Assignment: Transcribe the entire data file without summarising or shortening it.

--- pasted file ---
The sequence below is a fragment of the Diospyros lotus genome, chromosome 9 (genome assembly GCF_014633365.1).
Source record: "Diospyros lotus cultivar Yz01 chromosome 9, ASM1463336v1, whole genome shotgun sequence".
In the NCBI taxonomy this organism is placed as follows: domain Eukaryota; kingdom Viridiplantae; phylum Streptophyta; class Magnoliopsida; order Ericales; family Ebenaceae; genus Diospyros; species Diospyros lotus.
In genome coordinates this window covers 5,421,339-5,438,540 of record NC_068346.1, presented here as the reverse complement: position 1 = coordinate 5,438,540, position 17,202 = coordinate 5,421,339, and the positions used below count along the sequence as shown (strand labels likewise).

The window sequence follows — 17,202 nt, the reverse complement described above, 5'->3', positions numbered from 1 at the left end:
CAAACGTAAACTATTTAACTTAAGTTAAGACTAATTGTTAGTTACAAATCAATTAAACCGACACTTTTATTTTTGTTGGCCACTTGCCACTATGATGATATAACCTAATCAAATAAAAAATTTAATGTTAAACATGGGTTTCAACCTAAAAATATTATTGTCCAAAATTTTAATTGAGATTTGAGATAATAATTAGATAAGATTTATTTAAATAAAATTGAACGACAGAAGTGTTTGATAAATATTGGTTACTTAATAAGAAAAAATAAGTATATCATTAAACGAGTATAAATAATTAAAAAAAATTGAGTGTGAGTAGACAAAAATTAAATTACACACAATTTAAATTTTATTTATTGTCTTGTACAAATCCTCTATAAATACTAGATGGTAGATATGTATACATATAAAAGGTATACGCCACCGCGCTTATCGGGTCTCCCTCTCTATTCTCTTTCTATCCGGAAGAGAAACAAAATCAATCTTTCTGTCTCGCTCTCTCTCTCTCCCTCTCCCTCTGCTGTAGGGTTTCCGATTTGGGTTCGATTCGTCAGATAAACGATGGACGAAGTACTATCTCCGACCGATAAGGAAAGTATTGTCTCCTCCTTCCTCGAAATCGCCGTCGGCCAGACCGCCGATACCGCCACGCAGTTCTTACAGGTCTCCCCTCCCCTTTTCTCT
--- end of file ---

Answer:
The sequence below is a fragment of the Diospyros lotus genome, chromosome 9 (genome assembly GCF_014633365.1).
Source record: "Diospyros lotus cultivar Yz01 chromosome 9, ASM1463336v1, whole genome shotgun sequence".
In the NCBI taxonomy this organism is placed as follows: domain Eukaryota; kingdom Viridiplantae; phylum Streptophyta; class Magnoliopsida; order Ericales; family Ebenaceae; genus Diospyros; species Diospyros lotus.
In genome coordinates this window covers 5,421,339-5,438,540 of record NC_068346.1, presented here as the reverse complement: position 1 = coordinate 5,438,540, position 17,202 = coordinate 5,421,339, and the positions used below count along the sequence as shown (strand labels likewise).

The window sequence follows — 17,202 nt, the reverse complement described above, 5'->3', positions numbered from 1 at the left end:
CAAACGTAAACTATTTAACTTAAGTTAAGACTAATTGTTAGTTACAAATCAATTAAACCGACACTTTTATTTTTGTTGGCCACTTGCCACTATGATGATATAACCTAATCAAATAAAAAATTTAATGTTAAACATGGGTTTCAACCTAAAAATATTATTGTCCAAAATTTTAATTGAGATTTGAGATAATAATTAGATAAGATTTATTTAAATAAAATTGAACGACAGAAGTGTTTGATAAATATTGGTTACTTAATAAGAAAAAATAAGTATATCATTAAACGAGTATAAATAATTAAAAAAAATTGAGTGTGAGTAGACAAAAATTAAATTACACACAATTTAAATTTTATTTATTGTCTTGTACAAATCCTCTATAAATACTAGATGGTAGATATGTATACATATAAAAGGTATACGCCACCGCGCTTATCGGGTCTCCCTCTCTATTCTCTTTCTATCCGGAAGAGAAACAAAATCAATCTTTCTGTCTCGCTCTCTCTCTCTCCCTCTCCCTCTGCTGTAGGGTTTCCGATTTGGGTTCGATTCGTCAGATAAACGATGGACGAAGTACTATCTCCGACCGATAAGGAAAGTATTGTCTCCTCCTTCCTCGAAATCGCCGTCGGCCAGACCGCCGATACCGCCACGCAGTTCTTACAGGTCTCCCCTCCCCTTTTCTCT